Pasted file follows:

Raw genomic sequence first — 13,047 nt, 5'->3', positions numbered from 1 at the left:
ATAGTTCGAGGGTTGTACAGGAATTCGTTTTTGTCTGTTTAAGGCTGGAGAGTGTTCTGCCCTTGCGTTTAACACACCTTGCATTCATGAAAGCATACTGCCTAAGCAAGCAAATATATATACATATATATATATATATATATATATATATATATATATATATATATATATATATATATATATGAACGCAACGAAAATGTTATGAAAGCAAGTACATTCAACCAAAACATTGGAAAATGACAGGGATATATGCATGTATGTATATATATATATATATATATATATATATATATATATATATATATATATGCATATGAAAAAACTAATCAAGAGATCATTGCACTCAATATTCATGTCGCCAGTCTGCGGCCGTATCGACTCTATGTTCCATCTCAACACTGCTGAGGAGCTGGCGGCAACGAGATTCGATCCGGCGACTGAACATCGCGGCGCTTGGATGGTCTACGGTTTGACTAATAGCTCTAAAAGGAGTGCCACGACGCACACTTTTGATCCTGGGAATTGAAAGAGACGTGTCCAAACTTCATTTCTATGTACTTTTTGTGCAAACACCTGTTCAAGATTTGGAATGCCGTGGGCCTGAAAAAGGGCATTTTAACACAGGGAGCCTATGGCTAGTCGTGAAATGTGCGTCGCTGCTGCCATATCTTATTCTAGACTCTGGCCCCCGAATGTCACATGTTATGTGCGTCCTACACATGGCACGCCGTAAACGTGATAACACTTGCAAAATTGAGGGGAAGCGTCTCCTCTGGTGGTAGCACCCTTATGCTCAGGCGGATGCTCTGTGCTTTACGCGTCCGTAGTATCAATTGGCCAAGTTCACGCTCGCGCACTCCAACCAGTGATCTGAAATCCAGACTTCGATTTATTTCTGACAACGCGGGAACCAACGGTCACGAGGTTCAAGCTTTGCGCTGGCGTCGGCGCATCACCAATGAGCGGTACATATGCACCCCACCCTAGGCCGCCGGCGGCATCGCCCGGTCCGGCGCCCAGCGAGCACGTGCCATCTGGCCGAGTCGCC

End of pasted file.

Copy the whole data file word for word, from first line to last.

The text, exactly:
Raw genomic sequence first — 13,047 nt, 5'->3', positions numbered from 1 at the left:
ATAGTTCGAGGGTTGTACAGGAATTCGTTTTTGTCTGTTTAAGGCTGGAGAGTGTTCTGCCCTTGCGTTTAACACACCTTGCATTCATGAAAGCATACTGCCTAAGCAAGCAAATATATATACATATATATATATATATATATATATATATATATATATATATATATATATATATATATATATGAACGCAACGAAAATGTTATGAAAGCAAGTACATTCAACCAAAACATTGGAAAATGACAGGGATATATGCATGTATGTATATATATATATATATATATATATATATATATATATATATATATATATGCATATGAAAAAACTAATCAAGAGATCATTGCACTCAATATTCATGTCGCCAGTCTGCGGCCGTATCGACTCTATGTTCCATCTCAACACTGCTGAGGAGCTGGCGGCAACGAGATTCGATCCGGCGACTGAACATCGCGGCGCTTGGATGGTCTACGGTTTGACTAATAGCTCTAAAAGGAGTGCCACGACGCACACTTTTGATCCTGGGAATTGAAAGAGACGTGTCCAAACTTCATTTCTATGTACTTTTTGTGCAAACACCTGTTCAAGATTTGGAATGCCGTGGGCCTGAAAAAGGGCATTTTAACACAGGGAGCCTATGGCTAGTCGTGAAATGTGCGTCGCTGCTGCCATATCTTATTCTAGACTCTGGCCCCCGAATGTCACATGTTATGTGCGTCCTACACATGGCACGCCGTAAACGTGATAACACTTGCAAAATTGAGGGGAAGCGTCTCCTCTGGTGGTAGCACCCTTATGCTCAGGCGGATGCTCTGTGCTTTACGCGTCCGTAGTATCAATTGGCCAAGTTCACGCTCGCGCACTCCAACCAGTGATCTGAAATCCAGACTTCGATTTATTTCTGACAACGCGGGAACCAACGGTCACGAGGTTCAAGCTTTGCGCTGGCGTCGGCGCATCACCAATGAGCGGTACATATGCACCCCACCCTAGGCCGCCGGCGGCATCGCCCGGTCCGGCGCCCAGCGAGCACGTGCCATCTGGCCGAGTCGCC